• Control kangaroo grazing pressure.
  • Manage sheep grazing pressure in dry periods by moving sheep to holding pens and hand feeding them, and by deferring joining young ewes.

In practice, these tactics are interlinked or interdependent.

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Rehabilitating the scalds

A scald on Salisbury, still remaining in 2020, showing the hard-packed surface soil and elevated root systems of dead plants, indicating the depth of topsoil lost to wind and water erosion.

Although rehabilitation work was begun on Salisbury in the 1970s by the previous owners, when the MacAlpines took over the property Grant MacAlpine could land his light plane almost anywhere on the property. After seeing promising results on properties nearby, the MacAlpine family continued rehabilitation in the 1980s and 1990s. Works ramped up in 2009 and 2012 when government grants were available.

The methods that have been used successfully for several years on Salisbury involve using a grader to build low ponding banks to hold rainwater to a depth of 10 cm or so. These are circular on flat ground and semi-circular (a ‘horseshoe’ shape) on scald with a mild slope. The opening of the horseshoe is to the up-slope side, so that run-off collects within the banks. Each pond covers about 0.4 hectares. The grader used to construct the banks is also used to disturb the soil surface within the ponds in strategic locations (Thompson 2008). Saltbush seed – some of it collected on the property – is sown over the disturbed surface. Running cattle over the ponded area after the surface had been softened by rain was used to disturb the soil surface in a previous Soils For Life case study of a property near Brewarrina.

The effect of the ponding banks and disturbance is to hold water from the intermittent heavy falls. This then infiltrates – albeit slowly – to leach salts from the surface and provide moisture down the soil profile. The banks and disturbance within them provide a barrier to wind-blown sediments and plant material, which collects and starts to form an organic-rich surface layer. The saltbush seed, together with whatever seed is delivered by wind, sheep and birds, then has somewhere to germinate and moisture to tap in the soil profile. The natural processes of ecological succession have effectively been given a ‘kick-start’ and can take their course. To date, about half of the scalded areas on Salisbury have been treated in this way.

The results can be seen here:

Capping the bores

Four artesian bores that were installed early in the 20th century and have been flowing ever since supplement Salisbury’s intermittent water supply from rainfall. The aggregate potential flow rate is 9 L/second (284 ML/year, or about 114 Olympic swimming pools). However, the volume required to support grazing stock is estimated at around 1 L/second, so the rest (around 250 ML/year) runs away to waste via bore drains. The wasted water supports a kangaroo population far in excess of what would be there naturally, whereas a tank and trough system can be managed to restrict water supply.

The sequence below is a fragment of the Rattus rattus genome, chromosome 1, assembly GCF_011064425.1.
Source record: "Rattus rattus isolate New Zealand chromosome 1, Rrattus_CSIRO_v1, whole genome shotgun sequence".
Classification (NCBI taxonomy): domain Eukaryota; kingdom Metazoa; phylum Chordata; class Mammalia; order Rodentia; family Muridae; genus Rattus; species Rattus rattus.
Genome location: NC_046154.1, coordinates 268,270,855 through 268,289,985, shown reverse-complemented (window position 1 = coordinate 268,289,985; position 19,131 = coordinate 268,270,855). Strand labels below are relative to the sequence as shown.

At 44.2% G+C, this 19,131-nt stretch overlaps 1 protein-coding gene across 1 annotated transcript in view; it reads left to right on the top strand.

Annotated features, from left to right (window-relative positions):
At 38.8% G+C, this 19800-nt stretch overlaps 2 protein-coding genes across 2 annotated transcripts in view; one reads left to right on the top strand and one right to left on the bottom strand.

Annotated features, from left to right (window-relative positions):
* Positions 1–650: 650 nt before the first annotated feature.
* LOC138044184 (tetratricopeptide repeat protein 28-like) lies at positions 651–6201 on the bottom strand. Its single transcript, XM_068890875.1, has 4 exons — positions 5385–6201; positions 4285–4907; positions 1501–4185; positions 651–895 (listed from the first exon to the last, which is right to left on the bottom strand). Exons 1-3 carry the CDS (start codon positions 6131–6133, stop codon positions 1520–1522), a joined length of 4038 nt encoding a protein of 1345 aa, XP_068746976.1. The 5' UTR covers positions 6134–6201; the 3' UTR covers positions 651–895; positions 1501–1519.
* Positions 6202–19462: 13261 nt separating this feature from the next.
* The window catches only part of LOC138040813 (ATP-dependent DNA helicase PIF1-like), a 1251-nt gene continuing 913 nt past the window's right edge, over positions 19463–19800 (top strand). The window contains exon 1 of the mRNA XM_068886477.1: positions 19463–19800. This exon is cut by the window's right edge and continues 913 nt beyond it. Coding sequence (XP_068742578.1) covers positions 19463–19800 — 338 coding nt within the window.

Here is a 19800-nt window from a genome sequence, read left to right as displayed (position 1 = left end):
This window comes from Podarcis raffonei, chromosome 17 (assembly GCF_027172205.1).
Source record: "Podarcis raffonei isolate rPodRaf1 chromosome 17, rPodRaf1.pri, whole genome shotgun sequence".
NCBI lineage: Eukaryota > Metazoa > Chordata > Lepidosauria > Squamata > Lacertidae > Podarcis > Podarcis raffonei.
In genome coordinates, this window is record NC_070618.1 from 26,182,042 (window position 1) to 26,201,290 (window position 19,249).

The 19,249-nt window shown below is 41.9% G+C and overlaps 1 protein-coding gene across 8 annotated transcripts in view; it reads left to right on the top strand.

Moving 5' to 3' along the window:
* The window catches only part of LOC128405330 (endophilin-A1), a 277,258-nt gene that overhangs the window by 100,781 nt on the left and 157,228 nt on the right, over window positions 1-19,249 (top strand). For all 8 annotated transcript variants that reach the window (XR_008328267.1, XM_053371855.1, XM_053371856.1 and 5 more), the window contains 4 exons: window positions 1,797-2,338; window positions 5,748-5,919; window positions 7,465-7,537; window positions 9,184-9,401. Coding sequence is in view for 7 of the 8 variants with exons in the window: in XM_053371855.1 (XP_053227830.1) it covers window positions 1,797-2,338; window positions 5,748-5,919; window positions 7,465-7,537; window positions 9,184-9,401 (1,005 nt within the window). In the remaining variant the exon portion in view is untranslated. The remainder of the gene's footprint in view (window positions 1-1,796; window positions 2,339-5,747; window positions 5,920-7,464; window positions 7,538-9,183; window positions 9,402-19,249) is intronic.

Bore drain
One of the four bore drains that together used to carry away around 250 Ml/year of surplus water.

Capping the bores maintained the pressure of the underground artesian aquifer and used only the amount of water needed for stock. A threat by governments to charge for water used in excess of stock requirements focused the MacAlpines’ action. A subsidy from the NSW Government [1] helped too. Following the mandated specifications, each tank supplies two nearby troughs – the second being presumably for backup in case one failed. So far, two of the four bores on Salisbury have been capped.

tanks and troughs
Tank and troughs that have replaced free-flowing artesian bores.

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Managing grazing pressure

This is the biggest concern for the viability of the Salisbury business is a seemingly endless supply of kangaroos willing to move on to the property. Generally, they come from the north and arguably in far higher numbers than would have been possible before graziers started providing water sources.

Managing the kangaroo population requires a massive investment in specifically designed fencing. Fences like that will also exclude wild dogs that be-devil sheep graziers elsewhere and that the MacAlpines expect in the Marra region before long.

The cost of kangaroo-proof fencing is around $4,000/km for materials and the property boundary is about 50 km, so a substantial investment is required. Fortunately, the NSW Government has provided a low-interest loan for this.

Kangaroo proof fence
Kangaroo-proof fence: extra height wire supported by fewer posts; mesh apron to prevent kangaroos pushing under the bottom wire; two electrified mid height wires powered by solar panels.

Sheep grazing pressure is managed in dry periods by moving sheep to holding pens and hand feeding them with grain and straw. This is especially useful for ensuring that ewes chosen for breeding have optimum nutrition.

Further tactics to reduce grazing pressure include:

  • deferring joining young ewes so that their grazing requirements are minimised; and
  • selling older ewes or passing them on to the farm run by Alex MacAlpine at Grenfell, NSW.

Will and Grant MacAlpine make these decisions from time to time [2], taking particular note of animal and pasture health.

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Adapted to a variable climate

In summary, the grazing enterprise at Salisbury is well adapted to the highly variable, semi-arid climate. Amongst their many benefits, the water ponds bring more areas into production and generally improve the appearance of the property. Capping the bore, erecting wildlife-proof fencing and managing stock numbers controls the total grazing pressure and ensures sustainability so that the MacAlpines are ready for drought and ready for rain.


[1] Not as generous as the subsidy in Queensland.